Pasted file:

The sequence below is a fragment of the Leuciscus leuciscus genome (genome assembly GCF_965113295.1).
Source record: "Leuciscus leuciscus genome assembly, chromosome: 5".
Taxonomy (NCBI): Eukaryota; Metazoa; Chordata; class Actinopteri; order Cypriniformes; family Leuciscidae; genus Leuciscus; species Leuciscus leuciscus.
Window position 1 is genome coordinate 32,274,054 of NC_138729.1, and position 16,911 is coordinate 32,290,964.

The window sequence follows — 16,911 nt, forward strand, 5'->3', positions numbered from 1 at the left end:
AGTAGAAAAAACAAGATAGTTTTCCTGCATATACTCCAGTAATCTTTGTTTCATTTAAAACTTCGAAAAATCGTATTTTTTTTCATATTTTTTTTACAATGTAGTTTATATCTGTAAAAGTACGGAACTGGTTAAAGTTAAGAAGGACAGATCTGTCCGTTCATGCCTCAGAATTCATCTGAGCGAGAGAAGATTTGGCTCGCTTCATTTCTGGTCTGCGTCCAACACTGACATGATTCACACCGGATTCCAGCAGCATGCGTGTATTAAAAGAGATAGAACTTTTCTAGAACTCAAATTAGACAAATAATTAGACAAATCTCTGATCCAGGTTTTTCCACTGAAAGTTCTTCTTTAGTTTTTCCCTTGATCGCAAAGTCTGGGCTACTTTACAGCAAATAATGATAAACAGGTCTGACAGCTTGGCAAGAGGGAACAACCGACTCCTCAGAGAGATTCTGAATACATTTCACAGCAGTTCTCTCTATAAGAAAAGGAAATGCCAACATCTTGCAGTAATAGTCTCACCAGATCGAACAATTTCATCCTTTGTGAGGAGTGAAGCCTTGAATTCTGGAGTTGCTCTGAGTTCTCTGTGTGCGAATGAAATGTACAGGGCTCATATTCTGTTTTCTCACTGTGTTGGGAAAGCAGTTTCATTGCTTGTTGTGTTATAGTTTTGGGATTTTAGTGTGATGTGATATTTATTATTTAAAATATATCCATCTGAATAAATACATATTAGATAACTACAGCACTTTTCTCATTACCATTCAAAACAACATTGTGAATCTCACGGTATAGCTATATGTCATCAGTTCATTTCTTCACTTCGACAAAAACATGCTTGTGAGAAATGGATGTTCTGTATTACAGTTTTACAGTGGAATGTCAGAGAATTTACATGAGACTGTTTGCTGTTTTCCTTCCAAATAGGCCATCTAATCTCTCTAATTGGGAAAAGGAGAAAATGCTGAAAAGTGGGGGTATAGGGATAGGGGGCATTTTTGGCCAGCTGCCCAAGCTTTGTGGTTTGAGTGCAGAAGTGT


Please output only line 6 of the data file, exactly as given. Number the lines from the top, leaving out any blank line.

AGTAGAAAAAACAAGATAGTTTTCCTGCATATACTCCAGTAATCTTTGTTTCATTTAAAACTTCGAAAAATCGTATTTTTTTTCATATTTTTTTTACAATGTAGTTTATATCTGTAAAAGTACGGAACTGGTTAAAGTTAAGAAGGACAGATCTGTCCGTTCATGCCTCAGAATTCATCTGAGCGAGAGAAGATTTGGCTCGCTTCATTTCTGGTCTGCGTCCAACACTGACATGATTCACACCGGATTCCAGCAGCATGCGTGTATTAAAAGAGATAGAACTTTTCTAGAACTCAAATTAGACAAATAATTAGACAAATCTCTGATCCAGGTTTTTCCACTGAAAGTTCTTCTTTAGTTTTTCCCTTGATCGCAAAGTCTGGGCTACTTTACAGCAAATAATGATAAACAGGTCTGACAGCTTGGCAAGAGGGAACAACCGACTCCTCAGAGAGATTCTGAATACATTTCACAGCAGTTCTCTCTATAAGAAAAGGAAATGCCAACATCTTGCAGTAATAGTCTCACCAGATCGAACAATTTCATCCTTTGTGAGGAGTGAAGCCTTGAATTCTGGAGTTGCTCTGAGTTCTCTGTGTGCGAATGAAATGTACAGGGCTCATATTCTGTTTTCTCACTGTGTTGGGAAAGCAGTTTCATTGCTTGTTGTGTTATAGTTTTGGGATTTTAGTGTGATGTGATATTTATTATTTAAAATATATCCATCTGAATAAATACATATTAGATAACTACAGCACTTTTCTCATTACCATTCAAAACAACATTGTGAATCTCACGGTATAGCTATATGTCATCAGTTCATTTCTTCACTTCGACAAAAACATGCTTGTGAGAAATGGATGTTCTGTATTACAGTTTTACAGTGGAATGTCAGAGAATTTACATGAGACTGTTTGCTGTTTTCCTTCCAAATAGGCCATCTAATCTCTCTAATTGGGAAAAGGAGAAAATGCTGAAAAGTGGGGGTATAGGGATAGGGGGCATTTTTGGCCAGCTGCCCAAGCTTTGTGGTTTGAGTGCAGAAGTGT